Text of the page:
One simple way to protect farm equipment: machine sheds
For any size farming operation, machinery can be a large and important investment. Building a machinery storage shed is one simple way that farmers can keep their operations running smoothly, decrease down time and lower repair costs.
Storing farm equipment indoors means better resale value, lower repair cost
Research done by the University of Georgia showed that farmers who stored equipment inside got much more for resale after five years than those who left it outside. Keeping equipment inside also means more savings from reduced down time. In fact, equipment stored outside had twice the down time than if it had been stored indoors.
Planning a multi-purpose building
Why settle for a single use building when you probably have a number of roles you would like it to play? Post frame designs offer flexibility with clear span interiors and unlimited length. Designs can include a cold storage area, insulated workshop, office, bathroom and more. Consider the following elements when planning your building:
Posts—the base of strength for any post frame building
Farmers now have two options to choose from in the Canadian market: traditional wood or new concrete posts. When researching traditional wood posts, make sure they can stand up to the elements. Laminated posts should be made from #2 spruce or better wood, pressed together with plates, glued and nailed with 4” nails.
Perma-Column posts are a new option available for Canadian farmers. Exclusive to Integrity in Canada, Perma-Columns are 5’ precast concrete and come with a lifetime guarantee. They have three times the strength of standard concrete with a compressive strength of 10,000 PSI. The concrete columns keep wood out of the ground and are the first product to combine the economy of post frame construction with the durability of a concrete foundation.
Doors: type and placement
Think carefully about what type of doors you need and how best to place them throughout your building to ensure the best workflow.
Stan Siewart, a large grain operator from Blackie, Alberta, has a machine shed to store his house large farm equipment like air seeders. Siewart’s drive-through design includes two large bi-fold doors on each end wall that allow him to move machinery with ease. “I can drive my equipment right through the building thanks to the bi-fold doors on each end. I don’t have to worry about backing up,” says Siewart.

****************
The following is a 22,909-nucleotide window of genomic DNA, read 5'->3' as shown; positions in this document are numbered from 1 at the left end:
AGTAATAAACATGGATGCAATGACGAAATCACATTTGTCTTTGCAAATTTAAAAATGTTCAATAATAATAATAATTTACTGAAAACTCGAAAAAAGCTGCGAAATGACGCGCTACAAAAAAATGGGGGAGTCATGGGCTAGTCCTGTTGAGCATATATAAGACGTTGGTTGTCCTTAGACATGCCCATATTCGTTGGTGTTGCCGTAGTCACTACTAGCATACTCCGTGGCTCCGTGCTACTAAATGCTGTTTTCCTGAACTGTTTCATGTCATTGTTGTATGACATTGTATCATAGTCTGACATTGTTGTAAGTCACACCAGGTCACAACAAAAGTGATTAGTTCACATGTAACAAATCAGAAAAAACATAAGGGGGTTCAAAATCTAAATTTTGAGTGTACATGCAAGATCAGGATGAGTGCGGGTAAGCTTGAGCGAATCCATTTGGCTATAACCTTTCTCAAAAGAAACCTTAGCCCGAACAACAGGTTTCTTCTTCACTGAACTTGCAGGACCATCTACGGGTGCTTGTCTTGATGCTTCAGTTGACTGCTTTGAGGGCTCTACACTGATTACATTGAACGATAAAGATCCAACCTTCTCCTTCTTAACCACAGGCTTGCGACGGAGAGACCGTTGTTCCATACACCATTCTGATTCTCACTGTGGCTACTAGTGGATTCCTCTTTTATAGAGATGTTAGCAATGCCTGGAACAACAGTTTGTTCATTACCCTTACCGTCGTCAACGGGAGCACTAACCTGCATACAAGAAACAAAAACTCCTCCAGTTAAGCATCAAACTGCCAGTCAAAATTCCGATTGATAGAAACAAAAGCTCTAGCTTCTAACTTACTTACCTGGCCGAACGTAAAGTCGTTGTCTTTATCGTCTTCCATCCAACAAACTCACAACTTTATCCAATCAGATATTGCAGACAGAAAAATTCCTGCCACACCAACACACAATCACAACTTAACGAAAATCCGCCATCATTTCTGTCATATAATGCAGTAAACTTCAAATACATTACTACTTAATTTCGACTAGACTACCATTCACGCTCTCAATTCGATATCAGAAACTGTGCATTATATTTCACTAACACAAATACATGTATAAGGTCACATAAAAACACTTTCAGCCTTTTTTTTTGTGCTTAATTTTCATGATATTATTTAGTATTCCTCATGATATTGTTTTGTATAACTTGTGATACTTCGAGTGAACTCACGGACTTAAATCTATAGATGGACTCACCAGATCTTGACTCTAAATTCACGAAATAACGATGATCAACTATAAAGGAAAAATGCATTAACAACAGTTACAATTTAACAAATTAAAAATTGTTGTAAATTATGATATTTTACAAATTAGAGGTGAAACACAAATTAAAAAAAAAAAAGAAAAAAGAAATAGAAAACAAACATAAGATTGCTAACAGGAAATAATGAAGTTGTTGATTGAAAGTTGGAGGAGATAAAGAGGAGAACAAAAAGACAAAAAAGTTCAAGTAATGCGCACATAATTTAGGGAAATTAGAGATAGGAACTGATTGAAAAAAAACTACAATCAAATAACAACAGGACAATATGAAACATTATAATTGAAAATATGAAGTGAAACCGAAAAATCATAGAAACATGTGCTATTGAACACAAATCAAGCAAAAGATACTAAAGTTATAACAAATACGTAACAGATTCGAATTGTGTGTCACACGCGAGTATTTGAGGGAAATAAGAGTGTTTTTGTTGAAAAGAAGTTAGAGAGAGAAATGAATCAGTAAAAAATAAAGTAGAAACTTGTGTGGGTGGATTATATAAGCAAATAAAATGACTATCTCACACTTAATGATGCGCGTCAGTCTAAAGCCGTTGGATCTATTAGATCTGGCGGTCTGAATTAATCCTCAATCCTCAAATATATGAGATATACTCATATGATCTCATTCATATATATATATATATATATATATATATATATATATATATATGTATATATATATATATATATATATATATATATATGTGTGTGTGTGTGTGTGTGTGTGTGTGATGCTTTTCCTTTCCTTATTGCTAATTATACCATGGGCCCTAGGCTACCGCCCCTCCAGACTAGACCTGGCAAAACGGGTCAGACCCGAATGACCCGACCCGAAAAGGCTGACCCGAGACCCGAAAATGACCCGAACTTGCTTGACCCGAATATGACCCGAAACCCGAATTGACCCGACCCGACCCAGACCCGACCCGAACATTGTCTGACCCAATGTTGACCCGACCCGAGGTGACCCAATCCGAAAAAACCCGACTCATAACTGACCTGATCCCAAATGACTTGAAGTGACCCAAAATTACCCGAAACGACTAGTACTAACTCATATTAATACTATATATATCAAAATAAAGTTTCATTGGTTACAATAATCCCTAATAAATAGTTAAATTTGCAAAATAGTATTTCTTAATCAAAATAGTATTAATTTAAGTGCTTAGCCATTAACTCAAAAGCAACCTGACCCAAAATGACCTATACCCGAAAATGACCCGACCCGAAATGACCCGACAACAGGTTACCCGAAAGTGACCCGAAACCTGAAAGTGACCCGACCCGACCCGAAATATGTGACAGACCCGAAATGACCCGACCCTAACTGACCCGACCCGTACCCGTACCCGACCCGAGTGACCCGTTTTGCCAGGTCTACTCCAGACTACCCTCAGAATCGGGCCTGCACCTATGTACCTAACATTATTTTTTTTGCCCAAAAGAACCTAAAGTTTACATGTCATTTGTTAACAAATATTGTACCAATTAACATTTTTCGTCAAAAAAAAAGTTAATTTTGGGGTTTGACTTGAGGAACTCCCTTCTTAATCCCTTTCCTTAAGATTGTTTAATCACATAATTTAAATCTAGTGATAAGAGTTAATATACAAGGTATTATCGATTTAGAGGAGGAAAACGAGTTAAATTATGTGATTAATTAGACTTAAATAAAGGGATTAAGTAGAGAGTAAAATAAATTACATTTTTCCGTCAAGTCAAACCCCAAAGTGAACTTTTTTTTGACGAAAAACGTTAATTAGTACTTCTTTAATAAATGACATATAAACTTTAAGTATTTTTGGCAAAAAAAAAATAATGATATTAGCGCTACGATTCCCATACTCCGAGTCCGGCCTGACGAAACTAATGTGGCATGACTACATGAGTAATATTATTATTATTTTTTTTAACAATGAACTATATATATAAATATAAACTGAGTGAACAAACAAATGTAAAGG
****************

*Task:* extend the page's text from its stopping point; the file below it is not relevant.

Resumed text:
When designing your building, think of how you will be using the doors, different types of doors you will need, and the most logical flow of traffic to help direct where you would place the doors. We recommend placing large doors in the end walls of your post frame building for structural integrity and so snow doesn’t fall directly in front of them—making it easier for you to enter and exit your building during the winter.
Consider whether your building will be insulated now or in the future. Sliding doors are a popular and economical option for machine sheds designed for cold storage. If you have larger equipment or will be insulating, consider overhead or bi-fold doors for high clearance.
The increasing size of today’s farm equipment requires increasingly larger door openings. Avoid unpleasant surprises by taking measurements of your equipment and carefully verify your needs.
Use natural lighting where possible
On an uninsulated building, reduce your energy costs with a clear ridge light that allows natural sunlight in for the length of your building. The smoke wall light is another great option, which cuts down on glare.
Select the best location
Analyze the topography of the site where you are preparing to build. Is the land is rolling, level or sloped? Which direction does the wind come into your yard? Make sure to plan enough room for yards, driveways, walkways and thoroughfares to other buildings.
Choose a location that will allow proper water drainage from all four corners of your building. We can help you by transiting your site. A transit level is used to locate level building lines. Remember to consider the finished building height (think trees) as well when choosing your building site.
Don Metzger of Donjo Farms has a 60’ x 120’ x 20’ cold storage farm equipment shed built with Perma-Column concrete posts. It is used to protect farm machinery from the weather and ensure that valuable equipment lasts longer and retains its value. The building has two 45’ x 20’ bi-fold doors in the end walls and two walk-in doors. A ridge light runs the length of the building.
Metzger gives advice for prospective buyers. “Think about the size of equipment that you currently use and could possibly use in the future. Go visit other similar operations with new shops and sheds to get ideas. Take your time and be sure to build something exactly what you want. The sales staff at Integrity Post greatly assisted us in the planning.”